Suit claims law profs were fired after opposing proposals to discourage student transfers
Updated: Two tenured law professors at Phoenix School of Law have filed a suit claiming they were fired after objecting to proposals making it more difficult for students to transfer to other schools.
Michael O’Connor and Celia Rumann, who are married, claim they were fired after objecting to the anti-transfer proposals and proposed changes that would reduce tenured faculty, the National Law Journal and Courthouse News Service report. Their suit (PDF) claims breach of their employment contracts.
The professors say they were informed in 2012 that 18 percent of 1Ls who enrolled in 2011 had transferred to other law schools. After that, the school began requiring students to meet with an administrator before releasing transcripts, the complaint says. Also discussed, the suit says, were proposals to discourage transfers by refusing to write recommendation letters, changing first-year classes to make them incompatible with other schools, and adopting a pass-fail grading system that would make it hard for other schools to identify top students.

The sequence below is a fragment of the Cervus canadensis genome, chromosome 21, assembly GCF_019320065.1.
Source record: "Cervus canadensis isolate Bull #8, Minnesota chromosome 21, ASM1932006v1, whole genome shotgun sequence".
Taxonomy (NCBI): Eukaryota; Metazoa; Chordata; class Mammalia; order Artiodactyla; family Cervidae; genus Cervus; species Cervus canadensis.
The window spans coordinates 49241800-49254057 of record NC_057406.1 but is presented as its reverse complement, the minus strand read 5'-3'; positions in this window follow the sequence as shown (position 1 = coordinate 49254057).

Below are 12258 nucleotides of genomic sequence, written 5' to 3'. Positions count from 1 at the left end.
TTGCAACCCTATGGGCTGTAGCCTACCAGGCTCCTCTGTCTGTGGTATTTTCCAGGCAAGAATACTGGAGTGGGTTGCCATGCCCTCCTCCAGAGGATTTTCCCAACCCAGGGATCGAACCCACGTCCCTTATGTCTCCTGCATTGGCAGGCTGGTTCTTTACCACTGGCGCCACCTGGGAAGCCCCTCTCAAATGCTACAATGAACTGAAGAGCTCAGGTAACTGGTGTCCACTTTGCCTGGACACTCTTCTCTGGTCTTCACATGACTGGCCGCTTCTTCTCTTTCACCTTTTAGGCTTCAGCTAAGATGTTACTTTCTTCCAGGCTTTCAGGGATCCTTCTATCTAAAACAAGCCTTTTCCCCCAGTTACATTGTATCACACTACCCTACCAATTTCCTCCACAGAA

The professors say the faculty narrowly voted against proposed curriculum changes as a whole, but the vote was overruled when ballots that contained support for some provisions were interpreted to support all of the provisions.
The law school issued this joint statement by its president, Scott Thompson, and dean, Shirley Mays, on June 11: “For the past eight years, Phoenix School of Law has firmly built its reputation as a school, an employer and a community partner based on honesty, transparency and integrity. While, as a policy, we do not comment on the specifics of ongoing litigation, this is fundamentally an employment issue. We are extremely proud of our employment record, student outcomes and commitment to diversity, and remain confident that, when the facts in this case are presented, the courts will find in our favor.”
Updated on June 11 to include statement by Phoenix School of Law.